If we're not wise, we can do the same with this passage. Read it again. Husbands, do you love your wife like this? Wives, do you love your husband like this? Children, do you love your parents this way? Parents, do you love your children this way? Friends? Coworkers? Neighbors?

Do you see what I'm saying? If this passage is only a set of directions to obey, we're in trouble before we even begin. 

We all can be impatient. 
We all can be mean.
We all can be discontented and envious.
We all can be prideful and arrogant. 
We all can be disrespectful. 
We all can be selfish. 
We all can be easily provoked.
We all can be withholding and unforgiving.
We all can enjoy the wrong things. 

Simply telling us to do these things hasn't given and won't ever give us the power to do them. It only exposes how far short we fall of them each and every day. Our deepest problem is not ignorance, and therefore our deepest need is not another list of directions. 


Honestly, it gets even worse when you think about it. There is an even deeper layer to our dysfunction. We not only fall short in our failures. We fall short in our successes! Our successes aren't as successful as we might think. They are always temporary and always conflicted, never decisive and total. That's why, centuries ago, the Puritans prayed that even their tears of repentance would find cleansing in the blood of the Lamb.

Why is this? Because God's standard of holiness isn't partial or yielding; it is total and unrelenting. James teaches us this when he says, "For whoever keeps the whole law but fails in one point has become guilty of all of it" (James 2:10). In other words, unless we love perfectly, even our best expressions and experiences of love are not the love that God desires and demands. 

So, what is the point of this chapter? Is it God's appeal to "do more, try harder, and get better" or is it something else entirely? Let's begin shaping an answer by looking at the first three verses.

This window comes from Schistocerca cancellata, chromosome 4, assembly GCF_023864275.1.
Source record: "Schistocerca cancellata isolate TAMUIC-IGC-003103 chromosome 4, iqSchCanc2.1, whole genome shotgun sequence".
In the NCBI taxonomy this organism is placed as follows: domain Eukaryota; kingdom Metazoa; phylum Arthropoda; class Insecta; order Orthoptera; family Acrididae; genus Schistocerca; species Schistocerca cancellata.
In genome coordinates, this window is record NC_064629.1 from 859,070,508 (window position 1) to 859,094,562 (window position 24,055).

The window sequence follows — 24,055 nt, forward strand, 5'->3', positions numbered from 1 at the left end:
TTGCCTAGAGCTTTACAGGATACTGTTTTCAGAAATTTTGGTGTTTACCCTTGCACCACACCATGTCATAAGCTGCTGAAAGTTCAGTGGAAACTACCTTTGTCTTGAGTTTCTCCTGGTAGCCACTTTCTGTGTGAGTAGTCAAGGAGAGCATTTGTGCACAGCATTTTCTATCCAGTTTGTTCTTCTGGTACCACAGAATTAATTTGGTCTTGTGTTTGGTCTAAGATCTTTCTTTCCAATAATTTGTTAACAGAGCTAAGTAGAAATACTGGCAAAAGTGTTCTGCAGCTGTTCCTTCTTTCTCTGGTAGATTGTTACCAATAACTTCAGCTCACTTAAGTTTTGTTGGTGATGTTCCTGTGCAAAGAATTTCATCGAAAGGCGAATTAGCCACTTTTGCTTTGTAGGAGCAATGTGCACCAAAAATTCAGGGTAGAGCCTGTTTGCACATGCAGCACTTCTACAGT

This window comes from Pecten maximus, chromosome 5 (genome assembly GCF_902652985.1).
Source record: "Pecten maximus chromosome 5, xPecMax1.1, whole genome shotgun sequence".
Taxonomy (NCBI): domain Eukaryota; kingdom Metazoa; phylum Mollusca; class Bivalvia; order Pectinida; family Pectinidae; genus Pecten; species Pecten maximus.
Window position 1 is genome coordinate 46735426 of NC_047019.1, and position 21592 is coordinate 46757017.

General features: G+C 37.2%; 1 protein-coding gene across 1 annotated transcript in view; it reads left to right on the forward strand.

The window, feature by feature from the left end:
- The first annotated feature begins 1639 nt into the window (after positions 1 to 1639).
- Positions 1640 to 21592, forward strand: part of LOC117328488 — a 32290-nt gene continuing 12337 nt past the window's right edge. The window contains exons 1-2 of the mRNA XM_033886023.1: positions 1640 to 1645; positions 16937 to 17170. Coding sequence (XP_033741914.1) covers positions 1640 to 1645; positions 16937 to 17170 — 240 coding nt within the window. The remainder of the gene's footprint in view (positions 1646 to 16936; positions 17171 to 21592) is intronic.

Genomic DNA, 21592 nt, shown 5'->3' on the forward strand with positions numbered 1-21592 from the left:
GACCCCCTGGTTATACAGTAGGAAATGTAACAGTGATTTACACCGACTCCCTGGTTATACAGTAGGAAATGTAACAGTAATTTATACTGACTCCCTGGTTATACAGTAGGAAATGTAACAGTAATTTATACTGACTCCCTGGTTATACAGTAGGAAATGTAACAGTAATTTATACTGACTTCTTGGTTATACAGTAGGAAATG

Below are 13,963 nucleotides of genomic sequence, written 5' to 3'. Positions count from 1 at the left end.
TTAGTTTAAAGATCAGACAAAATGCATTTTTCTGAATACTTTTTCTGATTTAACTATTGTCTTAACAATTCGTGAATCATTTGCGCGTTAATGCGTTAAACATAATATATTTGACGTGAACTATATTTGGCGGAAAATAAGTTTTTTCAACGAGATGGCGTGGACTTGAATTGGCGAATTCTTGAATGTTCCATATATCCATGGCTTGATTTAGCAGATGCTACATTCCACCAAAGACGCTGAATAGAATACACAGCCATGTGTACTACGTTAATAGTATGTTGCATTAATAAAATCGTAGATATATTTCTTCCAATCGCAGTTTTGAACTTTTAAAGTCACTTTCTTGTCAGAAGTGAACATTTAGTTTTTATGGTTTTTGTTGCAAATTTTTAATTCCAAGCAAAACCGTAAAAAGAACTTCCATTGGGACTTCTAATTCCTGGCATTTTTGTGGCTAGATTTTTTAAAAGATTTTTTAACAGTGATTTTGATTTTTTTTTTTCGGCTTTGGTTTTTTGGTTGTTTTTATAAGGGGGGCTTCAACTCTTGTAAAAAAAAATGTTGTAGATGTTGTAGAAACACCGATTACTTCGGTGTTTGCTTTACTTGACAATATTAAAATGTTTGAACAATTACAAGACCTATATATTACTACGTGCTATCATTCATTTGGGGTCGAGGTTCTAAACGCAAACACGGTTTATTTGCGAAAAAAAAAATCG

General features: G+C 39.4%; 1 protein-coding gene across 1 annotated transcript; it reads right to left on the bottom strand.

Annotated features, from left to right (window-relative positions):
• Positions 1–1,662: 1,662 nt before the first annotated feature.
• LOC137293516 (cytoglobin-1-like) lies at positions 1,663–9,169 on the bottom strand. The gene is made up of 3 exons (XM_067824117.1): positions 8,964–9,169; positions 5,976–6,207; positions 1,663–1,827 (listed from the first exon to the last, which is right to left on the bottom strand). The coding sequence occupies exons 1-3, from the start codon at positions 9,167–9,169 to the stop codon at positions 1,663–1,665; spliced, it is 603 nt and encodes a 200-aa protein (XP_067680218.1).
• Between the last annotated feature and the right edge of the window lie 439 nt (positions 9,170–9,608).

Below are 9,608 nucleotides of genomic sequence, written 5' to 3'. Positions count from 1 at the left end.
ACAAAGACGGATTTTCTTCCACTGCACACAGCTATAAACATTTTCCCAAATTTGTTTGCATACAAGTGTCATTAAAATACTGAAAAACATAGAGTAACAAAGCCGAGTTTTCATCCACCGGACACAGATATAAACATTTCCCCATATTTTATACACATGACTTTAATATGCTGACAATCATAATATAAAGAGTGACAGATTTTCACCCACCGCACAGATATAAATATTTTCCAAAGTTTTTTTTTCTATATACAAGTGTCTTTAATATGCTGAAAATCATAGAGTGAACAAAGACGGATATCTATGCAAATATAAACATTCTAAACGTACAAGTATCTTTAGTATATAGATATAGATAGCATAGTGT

1 If I speak in the tongues of men or of angels, but do not have love, I am only a resounding gong or a clanging cymbal. 2 If I have the gift of prophecy and can fathom all mysteries and all knowledge, and if I have a faith that can move mountains, but do not have love, I am nothing. 3 If I give all I possess to the poor and give over my body to hardship that I may boast, but do not have love, I gain nothing.

One of the first rules of biblical interpretation is that every text has a context. To understand a particular passage of Scripture, we must understand it within its broader context. 

With that in mind, we know that the Apostle Paul just completed a discussion of the body of Christ, the Church. In 1 Corinthians 12, he said that it is one body, composed of many parts - each designed and distributed by God. We all have gifts. We all have callings. We all have a role to play within the life of the body. Every single member matters; none are dispensable. You might not feel that way this morning, but it's true. You belong. 

To make his point clearer, Paul then continued by listing eight representative gifts distributed throughout the church, while ultimately urging his hearers toward what he called "the higher gifts" (1 Corinthians 12:31). That's what sets the stage for this chapter, 1 Corinthians 13. Here, Paul then identifies these higher gifts - faith, hope, and love, ultimately concluding that the greatest of these is love (13:13).